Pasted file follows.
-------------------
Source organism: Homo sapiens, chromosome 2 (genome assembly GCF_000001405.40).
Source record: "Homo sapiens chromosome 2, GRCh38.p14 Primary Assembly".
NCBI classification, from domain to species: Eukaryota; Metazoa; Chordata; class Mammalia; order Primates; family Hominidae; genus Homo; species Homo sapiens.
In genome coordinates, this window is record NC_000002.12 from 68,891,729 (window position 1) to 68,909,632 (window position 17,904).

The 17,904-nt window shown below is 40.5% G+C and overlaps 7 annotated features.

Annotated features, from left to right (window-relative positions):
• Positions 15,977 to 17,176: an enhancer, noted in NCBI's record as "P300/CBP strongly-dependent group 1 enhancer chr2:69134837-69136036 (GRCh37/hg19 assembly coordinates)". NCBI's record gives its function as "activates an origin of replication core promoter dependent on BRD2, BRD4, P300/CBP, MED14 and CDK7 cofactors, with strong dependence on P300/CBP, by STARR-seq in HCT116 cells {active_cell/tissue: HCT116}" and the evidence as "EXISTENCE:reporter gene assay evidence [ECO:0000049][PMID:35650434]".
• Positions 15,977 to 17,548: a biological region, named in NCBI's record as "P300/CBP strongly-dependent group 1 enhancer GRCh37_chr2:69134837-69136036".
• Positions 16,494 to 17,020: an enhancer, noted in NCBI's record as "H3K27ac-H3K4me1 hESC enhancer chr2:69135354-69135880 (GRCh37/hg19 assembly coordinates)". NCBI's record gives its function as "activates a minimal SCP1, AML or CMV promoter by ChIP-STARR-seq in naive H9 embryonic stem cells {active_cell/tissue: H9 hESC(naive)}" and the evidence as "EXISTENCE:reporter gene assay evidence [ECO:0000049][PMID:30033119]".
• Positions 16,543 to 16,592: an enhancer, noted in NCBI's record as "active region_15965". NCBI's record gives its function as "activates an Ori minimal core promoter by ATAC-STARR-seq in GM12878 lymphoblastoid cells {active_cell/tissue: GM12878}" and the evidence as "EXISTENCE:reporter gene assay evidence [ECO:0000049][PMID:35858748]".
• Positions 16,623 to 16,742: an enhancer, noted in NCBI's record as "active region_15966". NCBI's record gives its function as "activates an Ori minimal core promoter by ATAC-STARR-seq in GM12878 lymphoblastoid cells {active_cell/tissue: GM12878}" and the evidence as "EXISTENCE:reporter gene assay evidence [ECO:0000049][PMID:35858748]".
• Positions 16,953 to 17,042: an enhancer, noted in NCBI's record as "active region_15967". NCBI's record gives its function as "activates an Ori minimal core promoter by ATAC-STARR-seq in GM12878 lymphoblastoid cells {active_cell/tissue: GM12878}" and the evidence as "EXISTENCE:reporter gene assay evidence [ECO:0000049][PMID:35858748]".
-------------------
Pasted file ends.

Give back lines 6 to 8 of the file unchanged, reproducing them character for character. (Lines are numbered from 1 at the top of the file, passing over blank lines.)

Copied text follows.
Annotated features, from left to right (window-relative positions):
• Positions 15,977 to 17,176: an enhancer, noted in NCBI's record as "P300/CBP strongly-dependent group 1 enhancer chr2:69134837-69136036 (GRCh37/hg19 assembly coordinates)". NCBI's record gives its function as "activates an origin of replication core promoter dependent on BRD2, BRD4, P300/CBP, MED14 and CDK7 cofactors, with strong dependence on P300/CBP, by STARR-seq in HCT116 cells {active_cell/tissue: HCT116}" and the evidence as "EXISTENCE:reporter gene assay evidence [ECO:0000049][PMID:35650434]".
• Positions 15,977 to 17,548: a biological region, named in NCBI's record as "P300/CBP strongly-dependent group 1 enhancer GRCh37_chr2:69134837-69136036".